I find it most helpful to study in different areas, which gives me a break from the monotony, refueling my motivation. And more importantly, it allows my learning to be freed from contextual learning so that I can reliably recall and apply information in different situations.

Students studying in a park

3. Study actively. Rote memorization can be tedious and may not demonstrate true understanding of ideas, which is important when a lot of questions are about applying the information that you studied.

In my undergrad, I often wrote and printed out my note so I can play with them. I would highlight and bolds words, draw arrows to connect ideas, and ask questions to myself about how certain ideas relate to one another and why these concepts are important. By actively engaging in these concepts, I developed a more in-depth understanding of the material, which increased my ability to consider deeply for complicated questions and answer them correctly (at least most of the time).

Increase your inner resources to study and test take

Self-care is important to ensure that we are in the best condition to not only to take the test, but to make sure that our study sessions are productive.

If you are consistently tired, dehydrated, hungry, and sleep-deprived, you will be cognitively and emotionally depleted. You’re going to spend more time inefficiently studying and won’t be able to optimally perform on your exam.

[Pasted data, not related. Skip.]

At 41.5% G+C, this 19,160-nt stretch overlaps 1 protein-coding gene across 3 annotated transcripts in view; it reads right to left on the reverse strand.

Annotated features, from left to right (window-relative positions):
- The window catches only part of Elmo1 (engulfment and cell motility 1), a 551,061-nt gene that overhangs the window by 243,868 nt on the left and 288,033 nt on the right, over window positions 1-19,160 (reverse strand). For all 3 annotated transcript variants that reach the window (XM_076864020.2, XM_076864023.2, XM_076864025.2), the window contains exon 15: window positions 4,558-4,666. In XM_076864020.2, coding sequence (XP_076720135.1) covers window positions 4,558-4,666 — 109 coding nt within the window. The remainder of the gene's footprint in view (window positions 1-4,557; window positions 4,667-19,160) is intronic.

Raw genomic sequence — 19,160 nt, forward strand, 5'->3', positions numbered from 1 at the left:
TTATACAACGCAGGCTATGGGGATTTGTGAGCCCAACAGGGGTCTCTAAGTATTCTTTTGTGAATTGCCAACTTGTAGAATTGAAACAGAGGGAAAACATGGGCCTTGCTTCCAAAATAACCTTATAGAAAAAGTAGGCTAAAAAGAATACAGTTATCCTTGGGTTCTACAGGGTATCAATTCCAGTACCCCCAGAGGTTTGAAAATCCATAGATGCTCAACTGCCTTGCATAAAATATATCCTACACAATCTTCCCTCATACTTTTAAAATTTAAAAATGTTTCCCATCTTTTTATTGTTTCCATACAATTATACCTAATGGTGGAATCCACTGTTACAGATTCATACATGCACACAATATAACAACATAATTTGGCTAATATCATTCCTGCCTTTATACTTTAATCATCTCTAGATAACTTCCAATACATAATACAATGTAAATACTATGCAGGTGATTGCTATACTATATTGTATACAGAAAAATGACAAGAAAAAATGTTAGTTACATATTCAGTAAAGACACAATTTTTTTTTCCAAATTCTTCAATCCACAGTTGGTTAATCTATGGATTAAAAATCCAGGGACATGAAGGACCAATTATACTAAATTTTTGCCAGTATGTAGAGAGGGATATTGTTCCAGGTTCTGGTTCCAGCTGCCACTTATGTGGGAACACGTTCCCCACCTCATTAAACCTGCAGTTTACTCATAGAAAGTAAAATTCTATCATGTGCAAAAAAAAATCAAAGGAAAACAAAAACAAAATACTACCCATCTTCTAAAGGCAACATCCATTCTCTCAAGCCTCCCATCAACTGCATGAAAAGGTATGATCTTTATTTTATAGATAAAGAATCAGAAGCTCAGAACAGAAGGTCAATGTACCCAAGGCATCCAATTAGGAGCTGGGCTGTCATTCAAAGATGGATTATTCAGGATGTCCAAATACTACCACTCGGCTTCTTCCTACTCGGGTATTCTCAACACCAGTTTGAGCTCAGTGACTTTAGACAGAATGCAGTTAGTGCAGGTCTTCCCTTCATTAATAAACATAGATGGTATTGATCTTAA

Consequently, taking time out of your day to eat/drink well, sleep the right number of hours, and exercise can paradoxically give you more time to prepare for your exam efficiently and productively (and allow you to perform to the utmost extent of your capabilities).

If you are interested in other ways to improve your resources, check out this article on an evidence-based set of strategies called PLEASE Skills.

Girl resting on a tree

Additional evidence-based strategies to reduce anxiety

Beyond adequately preparing for your exam in the described ways and keeping to excellent self-care, there are a few strategies that are supported by research to reduce anxiety.

For example, regular relaxation practice, such as box breathing and muscle relaxation techniques, can be a great way to reduce anxiety generally. Even a few minutes a day can be helpful to reduce arousal levels to support better well-being.

Another option is mindfulness meditations, which works by allowing us to sit with different thoughts and feelings without being overwhelmed. In mindfulness, we take a present and non-judgmental awareness to our current circumstances. Similar to relaxation exercises, they can be practiced for just a few minutes a day and can be found everywhere online. Pick the one you like best!

Finally, cognitive strategies can be helpful to challenge scary thoughts about tests. For example, you may have the thought that failing means you are worthless or that it means you won’t be able to go into the career of your dreams. Finding the belief through downward arrow techniques and then challenging them with thought records can be helpful to come up with more balanced thoughts that reduce anxiety.

I hope this post was helpful in reducing your anxiety on taking tests – even if just a little bit! Please consider subscribing to the mailing list if you found this post helpful!

Best wishes,